- Affiliation networks (NB: any attribute data can become affiliation network data - you can ask people their level of education and then connect them when they've completed the same level: elementary, JHS, SHS, University.... The question you need to ask yourself is whether such a network is significant in any way? or just attribute data?)
- musicians/groups (musician to group)
- fan clubs (fan to club)
- Facebook pages (person to page)
- musical preference (person to style)
- concert attendance (person to event)
- scholars to research areas (topical, theoretical, disciplinary, or geocultural)
- Statistical implication networks
- taste implication networks (people who like this music also like this...)
- Purchase networks (people who bought this also bought this...)
- friendship networks
- arbitrary FN loaded with music attributes (taste, performance, consumption, breadth)
- musician friendship network
- Legal networks
- Relationships established by IP ownership
- Relation of artists to music corporations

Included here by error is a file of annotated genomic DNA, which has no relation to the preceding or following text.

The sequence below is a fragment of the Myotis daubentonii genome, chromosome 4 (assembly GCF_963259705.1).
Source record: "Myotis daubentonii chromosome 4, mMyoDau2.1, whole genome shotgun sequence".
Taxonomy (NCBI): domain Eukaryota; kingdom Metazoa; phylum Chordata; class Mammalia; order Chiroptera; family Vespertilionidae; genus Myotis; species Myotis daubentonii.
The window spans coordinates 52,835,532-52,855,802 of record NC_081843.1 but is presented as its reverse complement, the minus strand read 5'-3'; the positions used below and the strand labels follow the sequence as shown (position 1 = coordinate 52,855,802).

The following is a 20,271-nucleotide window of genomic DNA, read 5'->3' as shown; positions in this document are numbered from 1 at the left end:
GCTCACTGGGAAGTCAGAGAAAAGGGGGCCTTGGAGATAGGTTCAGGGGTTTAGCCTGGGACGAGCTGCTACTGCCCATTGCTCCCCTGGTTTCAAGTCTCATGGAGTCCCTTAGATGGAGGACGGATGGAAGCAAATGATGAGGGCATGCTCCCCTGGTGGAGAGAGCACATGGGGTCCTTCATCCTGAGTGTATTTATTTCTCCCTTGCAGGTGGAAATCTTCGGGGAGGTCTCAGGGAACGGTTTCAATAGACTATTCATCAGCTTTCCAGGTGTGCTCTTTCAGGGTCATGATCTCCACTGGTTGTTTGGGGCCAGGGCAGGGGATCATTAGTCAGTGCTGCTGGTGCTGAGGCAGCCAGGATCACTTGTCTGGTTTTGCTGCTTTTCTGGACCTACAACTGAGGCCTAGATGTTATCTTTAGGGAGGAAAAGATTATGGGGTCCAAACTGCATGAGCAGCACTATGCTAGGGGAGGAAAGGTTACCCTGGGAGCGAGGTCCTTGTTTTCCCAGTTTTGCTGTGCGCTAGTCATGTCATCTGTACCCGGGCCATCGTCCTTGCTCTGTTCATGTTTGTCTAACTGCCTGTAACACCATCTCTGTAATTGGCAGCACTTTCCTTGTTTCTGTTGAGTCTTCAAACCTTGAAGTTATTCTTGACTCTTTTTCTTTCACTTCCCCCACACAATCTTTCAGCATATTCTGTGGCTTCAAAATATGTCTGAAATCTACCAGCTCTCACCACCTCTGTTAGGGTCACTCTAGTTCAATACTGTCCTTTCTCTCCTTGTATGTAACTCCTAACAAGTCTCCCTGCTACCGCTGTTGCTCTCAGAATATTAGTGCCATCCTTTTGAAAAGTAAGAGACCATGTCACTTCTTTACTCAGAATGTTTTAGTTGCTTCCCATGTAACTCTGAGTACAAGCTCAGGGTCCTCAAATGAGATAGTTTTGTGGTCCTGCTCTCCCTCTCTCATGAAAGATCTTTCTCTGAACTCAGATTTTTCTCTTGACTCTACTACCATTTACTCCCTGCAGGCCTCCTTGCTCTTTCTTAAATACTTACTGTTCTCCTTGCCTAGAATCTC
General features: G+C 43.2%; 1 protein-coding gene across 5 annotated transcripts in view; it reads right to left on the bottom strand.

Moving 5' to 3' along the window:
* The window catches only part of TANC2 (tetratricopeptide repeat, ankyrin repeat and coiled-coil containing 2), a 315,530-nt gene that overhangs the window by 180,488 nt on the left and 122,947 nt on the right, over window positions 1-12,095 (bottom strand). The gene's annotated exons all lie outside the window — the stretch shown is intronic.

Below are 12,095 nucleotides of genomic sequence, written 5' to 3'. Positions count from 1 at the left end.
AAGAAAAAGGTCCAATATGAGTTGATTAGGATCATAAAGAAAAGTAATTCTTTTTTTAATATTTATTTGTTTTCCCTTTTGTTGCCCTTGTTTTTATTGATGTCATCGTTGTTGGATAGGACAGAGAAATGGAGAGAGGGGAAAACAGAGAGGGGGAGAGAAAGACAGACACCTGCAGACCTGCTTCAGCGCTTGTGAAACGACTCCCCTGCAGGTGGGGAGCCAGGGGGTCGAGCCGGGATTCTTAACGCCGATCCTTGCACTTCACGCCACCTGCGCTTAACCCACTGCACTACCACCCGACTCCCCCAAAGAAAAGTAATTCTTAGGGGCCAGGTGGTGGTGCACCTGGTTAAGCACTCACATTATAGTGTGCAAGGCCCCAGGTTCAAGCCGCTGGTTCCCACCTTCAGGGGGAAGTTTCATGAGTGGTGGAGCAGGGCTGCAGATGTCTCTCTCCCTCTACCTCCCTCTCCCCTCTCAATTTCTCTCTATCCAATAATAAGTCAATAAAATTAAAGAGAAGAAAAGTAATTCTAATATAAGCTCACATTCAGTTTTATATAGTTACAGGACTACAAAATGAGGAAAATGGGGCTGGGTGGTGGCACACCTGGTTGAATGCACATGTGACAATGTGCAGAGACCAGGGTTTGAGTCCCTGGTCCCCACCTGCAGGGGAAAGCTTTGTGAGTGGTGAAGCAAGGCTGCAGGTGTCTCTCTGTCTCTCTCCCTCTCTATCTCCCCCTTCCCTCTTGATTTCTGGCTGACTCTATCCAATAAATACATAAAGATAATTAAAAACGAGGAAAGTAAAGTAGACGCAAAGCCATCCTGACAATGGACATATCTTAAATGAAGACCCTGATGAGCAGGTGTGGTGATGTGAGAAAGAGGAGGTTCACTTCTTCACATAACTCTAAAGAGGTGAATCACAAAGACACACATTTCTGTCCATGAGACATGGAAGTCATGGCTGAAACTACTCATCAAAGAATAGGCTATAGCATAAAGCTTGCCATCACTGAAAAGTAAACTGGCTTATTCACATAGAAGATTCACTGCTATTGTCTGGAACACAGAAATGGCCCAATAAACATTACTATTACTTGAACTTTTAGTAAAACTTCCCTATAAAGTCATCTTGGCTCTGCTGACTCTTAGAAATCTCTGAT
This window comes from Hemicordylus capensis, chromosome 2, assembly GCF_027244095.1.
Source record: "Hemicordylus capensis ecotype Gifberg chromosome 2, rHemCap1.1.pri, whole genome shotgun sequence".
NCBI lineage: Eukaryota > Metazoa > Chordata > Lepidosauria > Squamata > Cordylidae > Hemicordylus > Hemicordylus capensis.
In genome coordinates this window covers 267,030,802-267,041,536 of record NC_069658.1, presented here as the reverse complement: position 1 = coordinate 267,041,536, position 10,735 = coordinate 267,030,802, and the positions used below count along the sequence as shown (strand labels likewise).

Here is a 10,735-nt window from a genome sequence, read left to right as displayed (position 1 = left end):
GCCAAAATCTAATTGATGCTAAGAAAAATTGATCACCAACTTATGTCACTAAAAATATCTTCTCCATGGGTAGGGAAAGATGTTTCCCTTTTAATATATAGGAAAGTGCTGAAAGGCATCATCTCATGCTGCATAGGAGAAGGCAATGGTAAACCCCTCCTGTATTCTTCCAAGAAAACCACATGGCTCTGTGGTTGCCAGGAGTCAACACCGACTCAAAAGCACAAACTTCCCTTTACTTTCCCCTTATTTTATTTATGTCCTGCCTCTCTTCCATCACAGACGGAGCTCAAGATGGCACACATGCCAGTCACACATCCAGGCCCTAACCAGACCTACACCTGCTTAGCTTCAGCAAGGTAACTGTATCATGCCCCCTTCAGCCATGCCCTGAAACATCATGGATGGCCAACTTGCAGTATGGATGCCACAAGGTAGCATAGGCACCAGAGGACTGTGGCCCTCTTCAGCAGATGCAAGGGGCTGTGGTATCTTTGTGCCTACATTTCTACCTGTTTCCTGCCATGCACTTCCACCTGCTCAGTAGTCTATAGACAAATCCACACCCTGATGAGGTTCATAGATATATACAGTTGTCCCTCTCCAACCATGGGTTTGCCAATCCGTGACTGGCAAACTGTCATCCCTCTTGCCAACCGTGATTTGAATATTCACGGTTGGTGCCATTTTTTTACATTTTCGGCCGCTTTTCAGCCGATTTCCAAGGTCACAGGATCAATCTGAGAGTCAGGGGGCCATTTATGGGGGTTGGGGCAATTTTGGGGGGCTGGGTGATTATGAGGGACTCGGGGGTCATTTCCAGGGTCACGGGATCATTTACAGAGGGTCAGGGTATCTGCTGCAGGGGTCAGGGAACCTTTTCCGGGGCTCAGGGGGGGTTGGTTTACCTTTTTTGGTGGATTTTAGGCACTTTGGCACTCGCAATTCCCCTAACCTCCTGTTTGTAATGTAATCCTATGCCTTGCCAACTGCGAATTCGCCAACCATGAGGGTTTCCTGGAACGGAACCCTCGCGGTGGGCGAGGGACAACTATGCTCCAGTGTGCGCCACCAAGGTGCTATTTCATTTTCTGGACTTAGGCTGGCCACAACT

- Relation of music corporations to one another
- Musical collaboration networks
- performer collaboration networks
- composer/lyricist networks
- Other collaborations (producer - musician, A&R agents, etc.)
- Flow networks (diachronic)
- the diffusion of musical awareness/preference/popularity (how does popularity spread?)
- the flow of music media: production/distribution/consumption/critical feedback networks
- genealogical networks
- transmission - direct teaching and learning networks (formal or informal)
- musical influence
- folktune variations
- musical style and genre development
- performance interaction
- musician interactions
- performer/audience interactions
- Music theory and composition networks
- modal, chordal, or pitch networks describing possible musical sequences, as devised by music theorists
- composition networks (e.g. Lewin and Markov chains), devised by composers, and defining possible musical sequences for human or computer performers (a form of algorithmic composition)
- networks for free improvisation (e.g. "Electrical Networks")